Tag Archives: digital collage

Snow on the way

I might follow along with Roxane Gay’s reading list for the year. One book a month. I ordered the first one, which is getting a lot of buzz and I really wanted anyway. If this effort is like others, I’ll last until April.

I’ve finally attended to the minutiae involved in being able to borrow kindle books from my library. What a gift! Using the Libby app, I can reserve books and then they show up in my kindle reader without having to go anywhere! Black Futures looks like a beautiful coffee table book, though, so I ordered a copy. Here’s the full list in case you’re interested.

In other news, “we” are installing a gas fireplace. This old house’s current fireplace is very inefficient and sucks warm air out of the entire first floor. Plus, you know, because of the mess and effort, we just don’t have fires all that much. We already have gas in the house. I can’t wait to be able to start a fire with a click of a button. Don’t judge me!

By “we,” I mean my husband, of course. We save almost two grand this way.

I just discovered an Instagram group — @pariscollagecollective — that posts weekly image prompts. I may take part (again — will I last until late spring?) Here’s the first prompt for 2021.

I’ve put together one of my digital-collage slideshows (one minute, below), but I intend to work with paper this week. And then maybe, using a photo of the paper collage, create more layered exposures with the Diana app — my preferred method.

Some of my faves follow. Some of you will recognize collage images embedded from the Collage Challenge with Acey a year ago.

Snow to begin before sunset.

* tattooed torso is a dancer from recent remake of West Side Story and featured in the New York Times. Cloaked Egyptian and other smaller white cloaked figure from National Geographic. Cloth is my own. Virgin from photo I took in cathedral in Assisi. Black woman looking at lens, I don’t remember — but very possibly Vanity Fair.

Diana Photo App tutorial

The primary design tool in my digital collage tool box is the Diana photo app. Pretty sure it’s free. It allows you to select two photos and then double exposes them with a variety of filters.

[My other heavy hitters are PicFrame — for making mosaics — and Hipstamatic — a photo app that applies a filter and a frame as you shoot. Many of the photos that I double expose through Dianaphoto were shot in Hipstamatic.]

This post will give you the basic skills to use the Diana Photo app. It is a ton of fun, addictive even. Don’t say I didn’t warn you!

First, select two pictures by tapping the camera icons in the squares at bottom. The app automatically applies one of its filters. I’ll show you how to select a different filter in a minute.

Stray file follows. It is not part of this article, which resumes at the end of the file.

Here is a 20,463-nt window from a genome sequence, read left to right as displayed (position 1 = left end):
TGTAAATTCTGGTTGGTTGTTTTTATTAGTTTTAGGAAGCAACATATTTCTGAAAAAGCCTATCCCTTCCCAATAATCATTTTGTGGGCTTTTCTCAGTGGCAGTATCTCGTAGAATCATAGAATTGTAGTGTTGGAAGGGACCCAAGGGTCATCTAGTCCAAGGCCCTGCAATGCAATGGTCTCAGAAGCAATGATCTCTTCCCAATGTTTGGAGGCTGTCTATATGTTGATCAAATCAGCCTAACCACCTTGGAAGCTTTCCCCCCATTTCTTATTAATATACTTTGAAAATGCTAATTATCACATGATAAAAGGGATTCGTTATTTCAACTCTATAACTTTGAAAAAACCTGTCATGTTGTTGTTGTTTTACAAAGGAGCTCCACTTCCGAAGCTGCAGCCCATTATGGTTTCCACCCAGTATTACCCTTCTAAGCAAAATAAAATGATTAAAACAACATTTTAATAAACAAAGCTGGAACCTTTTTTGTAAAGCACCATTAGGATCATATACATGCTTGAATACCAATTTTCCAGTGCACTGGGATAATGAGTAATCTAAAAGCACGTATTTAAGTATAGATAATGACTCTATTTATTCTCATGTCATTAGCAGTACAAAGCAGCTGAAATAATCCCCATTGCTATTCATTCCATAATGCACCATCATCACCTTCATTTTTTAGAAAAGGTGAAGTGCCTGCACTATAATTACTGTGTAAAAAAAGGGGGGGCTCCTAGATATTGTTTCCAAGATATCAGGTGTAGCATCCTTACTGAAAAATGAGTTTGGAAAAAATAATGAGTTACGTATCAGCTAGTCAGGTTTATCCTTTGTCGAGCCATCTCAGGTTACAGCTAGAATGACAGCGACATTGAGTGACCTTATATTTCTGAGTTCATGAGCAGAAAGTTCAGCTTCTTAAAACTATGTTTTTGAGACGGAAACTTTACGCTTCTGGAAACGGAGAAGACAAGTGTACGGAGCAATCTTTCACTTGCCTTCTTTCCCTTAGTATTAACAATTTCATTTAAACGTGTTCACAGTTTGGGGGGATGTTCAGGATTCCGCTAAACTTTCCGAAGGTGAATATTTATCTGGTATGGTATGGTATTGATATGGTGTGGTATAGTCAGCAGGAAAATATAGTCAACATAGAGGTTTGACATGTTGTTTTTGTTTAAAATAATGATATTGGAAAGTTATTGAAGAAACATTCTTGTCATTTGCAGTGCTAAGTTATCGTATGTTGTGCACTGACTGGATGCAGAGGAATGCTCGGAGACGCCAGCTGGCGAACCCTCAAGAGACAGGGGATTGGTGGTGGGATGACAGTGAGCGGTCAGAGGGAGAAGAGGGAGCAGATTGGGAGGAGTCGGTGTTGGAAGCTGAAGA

• Tip. If you’re like me and have 1,000’s of photos on your phone, you might want to create an album before starting. That can spare you a lot of scrolling.

If you find yourself intrigued by one of the two selected photos and want to keep it in place while changing out the other, lock it in place by depressing your finger slightly on the picture itself.

A lock icon will show up

Locking a picture allows you to audition how it will look with different pictures or filters or both. To unlock, simply hold your finger down on the locked image.

Next, select a filter. There are a couple of dozen. The variability of effect includes not just color and intensity, but also which parts of the photos are visible. Note that there is also a “no filter” option.

To select another filter, you can swipe left on the double exposure (without the filter grid visible) and whatever filter comes next in the app will be applied. In the alternative, you can hold your finger down on the double exposure and the black filter grid-menu will appear. Then tap to select. This latter method is efficient if you know your favorite filters. There are quite a number of filters that I never use.

To save the double exposure, simply tap the three connected circles ICON at the upper left. That will produce a menu for you to select where to put the pic. I always save to my camera roll, even if it will later go on Instagram or FB or wherever.

Below, find the same two photos with different filters. It gives you an idea of the kinds of changes produced by the app.

Directly below the double exposure, there’s a white dot flanked by plus and minus signs. An intensity slider. Hold lightly and slide left or right to dim or heighten the double exposure. I wish this feature was more interesting. A lost opportunity, IMHO.

Above left shows a fully dimmed filter while the right shows the button slid all the way to the right.

Another design tool is the swap. The selected pictures at bottom can be switched left/right by swiping left or right. This may produce radically different filter results (note, sometimes it makes little to no difference).

Dianaphotoapp has two ways of letting you make random selections. You can tap the dice at upper left and if no photo had been locked, it will select two photos from your camera roll. If you’ve locked an image, then it’ll only select one. I’ve read you can shake your phone too, something I’ve yet to try.